BISMARCK – North Dakota’s oil production fell to more than one million barrels of oil per day in July after a recent drop.
In July, the state produced more than 1.040 million barrels of oil per day, the North Dakota Department of Mineral Resources reported on Tuesday. That’s an increase from the final June figure, when the state produced 893,591 barrels of oil per day. In May, the state produced slightly less than in June.
The production of natural gas has also increased. North Dakota produced 71 billion cubic feet of natural gas in July. The gas capture rate was 91% (over 64 billion cubic feet per day) in July. In June, the state produced more than 59 billion cubic feet of natural gas. The gas capture rate was 89% (over 52 billion cubic feet per day).
Production figures are normally around two months behind schedule.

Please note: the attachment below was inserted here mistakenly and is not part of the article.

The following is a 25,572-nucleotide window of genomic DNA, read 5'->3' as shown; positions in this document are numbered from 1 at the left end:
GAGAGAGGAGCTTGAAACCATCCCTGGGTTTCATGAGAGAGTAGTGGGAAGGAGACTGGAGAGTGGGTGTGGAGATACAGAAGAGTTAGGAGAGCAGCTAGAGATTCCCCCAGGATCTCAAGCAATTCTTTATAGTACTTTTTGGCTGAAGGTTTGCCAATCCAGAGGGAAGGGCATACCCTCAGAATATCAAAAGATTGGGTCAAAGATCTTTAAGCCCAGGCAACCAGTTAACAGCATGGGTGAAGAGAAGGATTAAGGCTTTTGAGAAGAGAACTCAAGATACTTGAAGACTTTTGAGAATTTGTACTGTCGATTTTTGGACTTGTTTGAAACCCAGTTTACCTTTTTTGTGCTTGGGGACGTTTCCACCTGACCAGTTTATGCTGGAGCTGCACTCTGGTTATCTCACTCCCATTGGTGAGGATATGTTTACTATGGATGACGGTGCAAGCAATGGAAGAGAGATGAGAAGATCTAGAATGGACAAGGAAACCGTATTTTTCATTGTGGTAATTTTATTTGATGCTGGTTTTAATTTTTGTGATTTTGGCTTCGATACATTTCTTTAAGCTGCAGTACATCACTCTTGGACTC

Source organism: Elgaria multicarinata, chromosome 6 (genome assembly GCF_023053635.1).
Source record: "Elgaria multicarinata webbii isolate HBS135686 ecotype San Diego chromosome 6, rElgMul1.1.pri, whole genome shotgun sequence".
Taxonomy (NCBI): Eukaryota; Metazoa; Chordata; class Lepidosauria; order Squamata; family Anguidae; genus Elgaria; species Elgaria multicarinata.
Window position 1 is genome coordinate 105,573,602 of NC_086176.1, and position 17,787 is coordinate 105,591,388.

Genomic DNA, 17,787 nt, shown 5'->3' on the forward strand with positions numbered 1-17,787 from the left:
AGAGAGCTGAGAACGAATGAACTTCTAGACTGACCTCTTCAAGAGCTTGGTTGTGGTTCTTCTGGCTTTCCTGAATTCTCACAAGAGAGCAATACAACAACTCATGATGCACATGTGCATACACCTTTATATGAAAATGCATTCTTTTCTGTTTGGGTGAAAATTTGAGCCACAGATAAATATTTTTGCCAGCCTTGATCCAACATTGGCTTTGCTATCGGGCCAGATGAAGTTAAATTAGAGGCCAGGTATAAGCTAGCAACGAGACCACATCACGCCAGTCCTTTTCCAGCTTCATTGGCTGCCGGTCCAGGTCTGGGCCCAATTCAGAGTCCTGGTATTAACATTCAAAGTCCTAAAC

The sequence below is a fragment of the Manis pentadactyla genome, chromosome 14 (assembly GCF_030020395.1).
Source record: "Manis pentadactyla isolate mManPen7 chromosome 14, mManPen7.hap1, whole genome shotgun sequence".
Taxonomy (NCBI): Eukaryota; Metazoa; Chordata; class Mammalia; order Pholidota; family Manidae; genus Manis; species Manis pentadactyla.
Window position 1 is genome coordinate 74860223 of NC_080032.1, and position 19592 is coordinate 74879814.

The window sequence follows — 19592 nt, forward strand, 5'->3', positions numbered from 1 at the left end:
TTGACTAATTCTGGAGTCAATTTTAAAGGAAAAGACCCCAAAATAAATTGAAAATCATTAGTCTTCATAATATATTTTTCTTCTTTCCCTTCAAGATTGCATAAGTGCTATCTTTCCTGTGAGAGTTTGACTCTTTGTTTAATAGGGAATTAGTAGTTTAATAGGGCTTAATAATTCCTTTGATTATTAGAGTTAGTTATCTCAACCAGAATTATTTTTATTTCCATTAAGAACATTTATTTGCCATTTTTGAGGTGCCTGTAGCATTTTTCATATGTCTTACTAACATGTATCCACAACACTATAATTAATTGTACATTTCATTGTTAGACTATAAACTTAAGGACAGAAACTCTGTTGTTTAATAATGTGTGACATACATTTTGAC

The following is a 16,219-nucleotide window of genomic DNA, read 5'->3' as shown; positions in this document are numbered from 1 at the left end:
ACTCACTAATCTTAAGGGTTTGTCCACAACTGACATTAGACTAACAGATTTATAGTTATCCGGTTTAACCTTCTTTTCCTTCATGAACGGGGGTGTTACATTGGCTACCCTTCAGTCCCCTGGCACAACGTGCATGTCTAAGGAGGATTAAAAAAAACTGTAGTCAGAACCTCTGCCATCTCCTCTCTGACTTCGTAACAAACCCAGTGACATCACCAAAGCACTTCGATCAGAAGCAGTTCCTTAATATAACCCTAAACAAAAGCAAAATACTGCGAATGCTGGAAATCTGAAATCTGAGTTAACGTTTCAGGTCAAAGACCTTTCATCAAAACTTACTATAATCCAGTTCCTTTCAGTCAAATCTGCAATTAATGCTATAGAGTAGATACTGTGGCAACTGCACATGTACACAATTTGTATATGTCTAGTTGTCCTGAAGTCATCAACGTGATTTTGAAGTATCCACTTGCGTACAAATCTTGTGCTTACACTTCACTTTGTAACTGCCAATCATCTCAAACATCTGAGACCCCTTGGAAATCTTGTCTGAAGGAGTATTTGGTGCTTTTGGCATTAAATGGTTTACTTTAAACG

North Dakota Light Sweet crude was priced at $ 29.25 per barrel on Friday and West Texas Intermediate (WTI) was $ 37.26. The North Dakota market estimate was $ 33.25. ND Light Sweet’s all-time high was $ 136.29 per barrel on July 3, 2008 and WTI was $ 145.29 per barrel, also on July 3, 2008.
Fifty-nine wells were completed in July and 14,406 wells were in production that month, according to Tuesday’s report. Both are preliminary figures. There were 3,762 inactive wells and 878 wells awaiting completion in July.
Lynn Helms, director of the mineral resources department, said the number of well completions has been very volatile since March, with the number of active completion teams increasing from 25 to 1 to 5.
He said the falling price of crude oil has put extreme downward pressure on the number of rigs and finishing crews.
Helms said unemployment allegations pointed to around 11,000 layoffs as of Sept. 5, with more jobs at risk due to volatile oil prices.
The report also notes that the Fort Berthold reserve produced 251,216 barrels (preliminary) of oil. Four rigs were working on the reserve and 2,453 wells were active. The reservation had 163 wells awaiting completion.
The state’s drilling license activity is slower and more volatile with the volatility of oil prices, according to Helms. “Operators always try to maintain a permit inventory of approximately 12 months and experienced drilling and finishing crews” he said.